Posts Tagged ‘why we hunt’

The reason we go

The reason we go

Protein is not the prime objective for Wingshooting USA TV viewers when they take to the uplands in search of pheasant, quail and grouse. That’s one revelation in show host Scott Linden’s fourth annual “Upland Nation Index,” a national survey of his viewers. The languishing economy might prompt big-game hunters and waterfowlers to make meat for the pot a priority; in fact, a recent more general survey identified a rising trend among hunters going afield primarily to supplement their pantries. But Linden says for upland bird hunters, food isn’t their primary objective.

“Watching my dog work” is the main reason Linden’s fans go hunting, according to his survey. With over 33 percent of Wingshooting USA viewers owning two or more dogs, that shouldn’t be surprising. And while that may be a full house for some, 28 percent of Linden’s fans are planning to buy another dog soon, say respondents.

“Being with friends and family” is the number two reason viewers hunt, being in natural surroundings ranks third, and “bringing home food” ranks dead last among choices in the Index. Speaking of priorities, Wingshooting USA TV fans live, eat and breathe shotgunning and bird dogs. When they’re not hunting, their principal free-time activities are dog training and clay target shooting (42 percent each).

Where are they going in pursuit of their passions? Forty-five percent hunt public land almost exclusively. Forty-two percent hunt private land via one of the landowner access programs or by asking permission, and the remaining 13 percent hunt primarily on preserves.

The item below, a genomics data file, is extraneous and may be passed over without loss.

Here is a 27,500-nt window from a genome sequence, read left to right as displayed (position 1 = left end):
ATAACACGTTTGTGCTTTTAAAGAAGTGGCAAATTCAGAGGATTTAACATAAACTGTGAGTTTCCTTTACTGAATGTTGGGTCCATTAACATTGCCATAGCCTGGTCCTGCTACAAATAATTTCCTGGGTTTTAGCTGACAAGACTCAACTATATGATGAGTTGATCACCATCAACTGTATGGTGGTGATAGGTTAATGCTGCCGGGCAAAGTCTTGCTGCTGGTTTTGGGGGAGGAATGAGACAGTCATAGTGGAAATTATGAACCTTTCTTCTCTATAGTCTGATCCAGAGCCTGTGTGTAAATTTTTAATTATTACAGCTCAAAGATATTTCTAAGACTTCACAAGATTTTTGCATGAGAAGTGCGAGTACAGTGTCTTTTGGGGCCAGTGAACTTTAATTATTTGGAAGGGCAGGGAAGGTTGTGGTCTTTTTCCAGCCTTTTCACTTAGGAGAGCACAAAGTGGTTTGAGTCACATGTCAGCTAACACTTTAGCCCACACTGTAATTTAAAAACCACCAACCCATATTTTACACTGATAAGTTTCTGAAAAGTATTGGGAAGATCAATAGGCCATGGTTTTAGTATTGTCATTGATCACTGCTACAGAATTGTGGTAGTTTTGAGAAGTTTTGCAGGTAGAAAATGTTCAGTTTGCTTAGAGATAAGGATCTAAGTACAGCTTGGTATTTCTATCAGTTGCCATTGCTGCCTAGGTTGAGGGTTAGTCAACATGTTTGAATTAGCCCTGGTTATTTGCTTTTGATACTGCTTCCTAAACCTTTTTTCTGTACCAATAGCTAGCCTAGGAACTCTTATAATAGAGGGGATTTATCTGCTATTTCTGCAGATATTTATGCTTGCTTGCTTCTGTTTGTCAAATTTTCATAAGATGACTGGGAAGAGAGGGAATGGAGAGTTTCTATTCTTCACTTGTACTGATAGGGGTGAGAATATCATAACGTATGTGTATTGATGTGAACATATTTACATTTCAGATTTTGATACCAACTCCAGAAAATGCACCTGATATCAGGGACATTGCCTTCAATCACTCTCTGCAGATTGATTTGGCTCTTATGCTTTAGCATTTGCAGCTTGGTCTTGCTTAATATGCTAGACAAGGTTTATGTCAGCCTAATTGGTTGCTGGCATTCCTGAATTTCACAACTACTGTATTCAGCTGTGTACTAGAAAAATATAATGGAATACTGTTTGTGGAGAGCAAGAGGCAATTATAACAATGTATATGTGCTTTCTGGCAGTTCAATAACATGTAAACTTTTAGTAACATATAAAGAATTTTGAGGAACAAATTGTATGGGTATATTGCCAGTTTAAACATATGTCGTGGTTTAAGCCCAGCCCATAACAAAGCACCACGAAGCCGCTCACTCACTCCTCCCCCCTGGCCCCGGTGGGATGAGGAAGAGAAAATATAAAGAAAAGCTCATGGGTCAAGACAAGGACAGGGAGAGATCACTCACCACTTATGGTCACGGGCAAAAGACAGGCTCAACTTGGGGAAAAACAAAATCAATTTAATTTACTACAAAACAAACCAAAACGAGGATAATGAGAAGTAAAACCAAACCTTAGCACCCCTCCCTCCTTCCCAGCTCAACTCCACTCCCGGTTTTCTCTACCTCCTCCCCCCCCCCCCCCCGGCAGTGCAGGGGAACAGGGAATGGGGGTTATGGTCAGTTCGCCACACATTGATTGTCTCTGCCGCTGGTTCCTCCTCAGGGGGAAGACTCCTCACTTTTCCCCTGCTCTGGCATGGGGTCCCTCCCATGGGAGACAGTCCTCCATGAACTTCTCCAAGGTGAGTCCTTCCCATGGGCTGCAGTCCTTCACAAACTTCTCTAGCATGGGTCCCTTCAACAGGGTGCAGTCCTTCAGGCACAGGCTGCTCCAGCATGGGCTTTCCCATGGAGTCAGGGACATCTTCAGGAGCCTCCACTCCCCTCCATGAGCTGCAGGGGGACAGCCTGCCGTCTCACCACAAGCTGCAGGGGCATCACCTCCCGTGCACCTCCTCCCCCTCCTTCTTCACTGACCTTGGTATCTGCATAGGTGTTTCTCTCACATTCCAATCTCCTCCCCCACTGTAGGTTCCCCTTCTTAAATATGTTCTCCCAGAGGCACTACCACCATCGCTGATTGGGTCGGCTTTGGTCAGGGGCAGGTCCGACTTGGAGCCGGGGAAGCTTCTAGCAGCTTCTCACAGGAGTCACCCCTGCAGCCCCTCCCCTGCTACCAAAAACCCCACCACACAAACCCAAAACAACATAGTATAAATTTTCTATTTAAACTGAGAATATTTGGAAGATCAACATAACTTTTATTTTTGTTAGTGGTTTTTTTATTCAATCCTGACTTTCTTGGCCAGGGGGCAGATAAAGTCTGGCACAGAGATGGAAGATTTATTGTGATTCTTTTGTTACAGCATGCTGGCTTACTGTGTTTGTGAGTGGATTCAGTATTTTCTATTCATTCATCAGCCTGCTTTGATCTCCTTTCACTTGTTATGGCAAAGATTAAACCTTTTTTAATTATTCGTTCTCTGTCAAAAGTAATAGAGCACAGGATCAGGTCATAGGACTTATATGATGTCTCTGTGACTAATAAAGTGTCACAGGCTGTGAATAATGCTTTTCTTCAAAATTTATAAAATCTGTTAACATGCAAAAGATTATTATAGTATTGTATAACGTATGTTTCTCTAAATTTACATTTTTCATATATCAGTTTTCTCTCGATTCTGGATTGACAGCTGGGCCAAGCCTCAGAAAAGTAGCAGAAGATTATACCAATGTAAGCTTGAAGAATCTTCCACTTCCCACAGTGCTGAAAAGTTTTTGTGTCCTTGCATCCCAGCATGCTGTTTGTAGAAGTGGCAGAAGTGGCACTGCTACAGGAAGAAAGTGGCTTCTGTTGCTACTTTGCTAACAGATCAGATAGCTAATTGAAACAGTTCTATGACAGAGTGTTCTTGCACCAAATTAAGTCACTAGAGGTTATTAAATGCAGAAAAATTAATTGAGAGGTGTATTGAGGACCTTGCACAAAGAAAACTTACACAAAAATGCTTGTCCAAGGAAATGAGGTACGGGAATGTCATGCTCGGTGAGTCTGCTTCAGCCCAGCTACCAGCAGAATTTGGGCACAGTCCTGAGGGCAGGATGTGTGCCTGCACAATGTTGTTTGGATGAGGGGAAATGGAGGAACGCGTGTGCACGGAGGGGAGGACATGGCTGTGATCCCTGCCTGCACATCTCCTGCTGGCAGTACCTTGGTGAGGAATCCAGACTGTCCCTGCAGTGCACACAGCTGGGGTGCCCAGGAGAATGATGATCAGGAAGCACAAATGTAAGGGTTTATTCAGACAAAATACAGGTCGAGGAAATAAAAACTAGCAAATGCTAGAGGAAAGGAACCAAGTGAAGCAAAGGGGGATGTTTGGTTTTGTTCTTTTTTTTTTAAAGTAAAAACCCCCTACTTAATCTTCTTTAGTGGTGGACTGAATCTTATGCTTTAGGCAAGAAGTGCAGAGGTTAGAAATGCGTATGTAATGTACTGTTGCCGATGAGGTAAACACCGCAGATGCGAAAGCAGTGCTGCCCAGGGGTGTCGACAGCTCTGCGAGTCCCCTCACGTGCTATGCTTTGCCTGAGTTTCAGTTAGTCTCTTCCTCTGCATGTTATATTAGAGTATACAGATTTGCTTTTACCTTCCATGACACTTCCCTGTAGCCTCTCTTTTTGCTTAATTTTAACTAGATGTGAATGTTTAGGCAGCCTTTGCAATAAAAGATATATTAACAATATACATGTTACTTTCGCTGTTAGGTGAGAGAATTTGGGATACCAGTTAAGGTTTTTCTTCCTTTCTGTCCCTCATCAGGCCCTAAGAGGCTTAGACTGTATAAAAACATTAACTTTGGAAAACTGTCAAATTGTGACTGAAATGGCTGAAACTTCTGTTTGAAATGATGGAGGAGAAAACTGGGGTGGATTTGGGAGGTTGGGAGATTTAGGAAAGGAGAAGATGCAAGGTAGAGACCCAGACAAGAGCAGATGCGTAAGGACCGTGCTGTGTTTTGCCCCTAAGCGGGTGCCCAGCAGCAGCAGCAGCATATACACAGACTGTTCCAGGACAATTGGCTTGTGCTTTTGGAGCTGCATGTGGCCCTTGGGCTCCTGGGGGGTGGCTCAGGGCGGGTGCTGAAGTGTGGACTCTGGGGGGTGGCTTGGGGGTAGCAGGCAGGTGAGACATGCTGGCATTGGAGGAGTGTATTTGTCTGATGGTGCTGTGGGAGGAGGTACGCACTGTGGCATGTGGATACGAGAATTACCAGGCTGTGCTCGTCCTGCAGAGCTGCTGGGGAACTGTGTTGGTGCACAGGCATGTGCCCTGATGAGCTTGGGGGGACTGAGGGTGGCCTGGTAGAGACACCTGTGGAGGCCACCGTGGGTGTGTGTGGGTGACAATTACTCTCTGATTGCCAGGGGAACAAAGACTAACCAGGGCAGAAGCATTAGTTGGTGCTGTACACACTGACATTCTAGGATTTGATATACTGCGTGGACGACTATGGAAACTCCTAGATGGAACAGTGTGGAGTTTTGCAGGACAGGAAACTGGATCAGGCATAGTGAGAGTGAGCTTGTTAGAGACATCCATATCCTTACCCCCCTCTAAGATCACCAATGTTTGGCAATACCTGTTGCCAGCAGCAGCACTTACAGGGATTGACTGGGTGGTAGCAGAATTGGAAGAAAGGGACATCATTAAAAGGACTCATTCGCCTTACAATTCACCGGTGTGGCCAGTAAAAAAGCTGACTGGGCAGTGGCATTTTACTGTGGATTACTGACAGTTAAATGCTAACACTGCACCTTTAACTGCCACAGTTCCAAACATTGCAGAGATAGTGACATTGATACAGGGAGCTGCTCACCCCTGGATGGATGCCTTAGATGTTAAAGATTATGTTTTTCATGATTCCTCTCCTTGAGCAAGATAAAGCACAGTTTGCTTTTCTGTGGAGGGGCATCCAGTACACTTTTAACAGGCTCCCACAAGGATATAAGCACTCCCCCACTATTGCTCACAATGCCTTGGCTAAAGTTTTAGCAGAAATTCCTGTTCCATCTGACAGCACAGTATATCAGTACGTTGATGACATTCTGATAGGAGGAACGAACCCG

Linden’s fans are a restless lot too. Fifty-six percent plan to hunt outside their home state, with South Dakota the prime destination (25 percent of all out-of-state trips) and Kansas capturing the interest of another 17 percent.

The Upland Nation Index surveyed 1,700 viewers of the Wingshooting USA television program in January, 2013. The margin for error is plus or minus five percent. Wingshooting USA is the most-watched upland bird hunting show in the U.S., airing on seven networks including a debut on Discovery Channel’s Destination America this summer. It is the official TV series of the National Shooting Sports Foundation.

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Oh yeah, then there's the scenery

We are three fly fishers with a bird hunting problem. Or the other way around. Whichever it is, two of us have been meeting twice annually since we left music school some three decades ago. The third joined us when he took up fly fishing 15 years ago. They are a good friend and brother, and I hope they would say the same about me.

We plot these trips, conspiring from afar with maps and Google searches, recalling distant rumors and eavesdropped conversations. Our hope is to find places with the promise of birds or trout that are equidistant from all of us. We often succeed.

But the true measure isn’t quantifiable, measurable, tangible. It is not a tally of birds shot or trout netted. We keep score in different ways.

There’s quiet talk of those who can’t share the diamond-studded night skies we sleep under or sparkling waters we wade. We’ll hoist a tall one to a mentor no longer treading rocky chukar slopes in this realm. And we commiserate about the thousand mundane details that make life a little less elegant, then celebrate this brief weekend where the natural canvas is a perfect composition of colors, textures, smells.

Was "Domino 1929" a cowboy? Outlaw? Or just a wanderer like us?

Microsoft Outlook lets us declare emails as “urgent,” but there is no icon for the communication that takes place while resting a trouty pool. Video games can’t match the adrenaline rush of a chukar chittering up in front of your young dog’s wide-eyed gaze. Both are better, still, when someone close is there to share them.